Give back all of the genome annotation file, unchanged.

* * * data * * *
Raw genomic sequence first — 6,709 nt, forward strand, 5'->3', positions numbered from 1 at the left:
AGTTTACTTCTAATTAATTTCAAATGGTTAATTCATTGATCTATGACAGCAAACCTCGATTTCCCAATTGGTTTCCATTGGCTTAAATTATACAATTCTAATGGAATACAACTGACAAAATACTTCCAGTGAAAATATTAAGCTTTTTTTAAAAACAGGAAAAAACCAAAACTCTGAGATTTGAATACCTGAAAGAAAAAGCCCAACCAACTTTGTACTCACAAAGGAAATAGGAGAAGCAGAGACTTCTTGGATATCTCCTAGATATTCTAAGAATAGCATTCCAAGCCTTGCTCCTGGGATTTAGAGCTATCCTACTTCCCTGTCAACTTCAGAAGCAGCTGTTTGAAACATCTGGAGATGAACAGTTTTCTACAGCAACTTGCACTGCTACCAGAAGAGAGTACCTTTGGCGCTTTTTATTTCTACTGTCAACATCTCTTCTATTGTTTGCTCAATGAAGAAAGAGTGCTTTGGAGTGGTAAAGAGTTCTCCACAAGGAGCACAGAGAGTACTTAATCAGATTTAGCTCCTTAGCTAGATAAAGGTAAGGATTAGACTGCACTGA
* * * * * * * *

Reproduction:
Raw genomic sequence first — 6,709 nt, forward strand, 5'->3', positions numbered from 1 at the left:
AGTTTACTTCTAATTAATTTCAAATGGTTAATTCATTGATCTATGACAGCAAACCTCGATTTCCCAATTGGTTTCCATTGGCTTAAATTATACAATTCTAATGGAATACAACTGACAAAATACTTCCAGTGAAAATATTAAGCTTTTTTTAAAAACAGGAAAAAACCAAAACTCTGAGATTTGAATACCTGAAAGAAAAAGCCCAACCAACTTTGTACTCACAAAGGAAATAGGAGAAGCAGAGACTTCTTGGATATCTCCTAGATATTCTAAGAATAGCATTCCAAGCCTTGCTCCTGGGATTTAGAGCTATCCTACTTCCCTGTCAACTTCAGAAGCAGCTGTTTGAAACATCTGGAGATGAACAGTTTTCTACAGCAACTTGCACTGCTACCAGAAGAGAGTACCTTTGGCGCTTTTTATTTCTACTGTCAACATCTCTTCTATTGTTTGCTCAATGAAGAAAGAGTGCTTTGGAGTGGTAAAGAGTTCTCCACAAGGAGCACAGAGAGTACTTAATCAGATTTAGCTCCTTAGCTAGATAAAGGTAAGGATTAGACTGCACTGA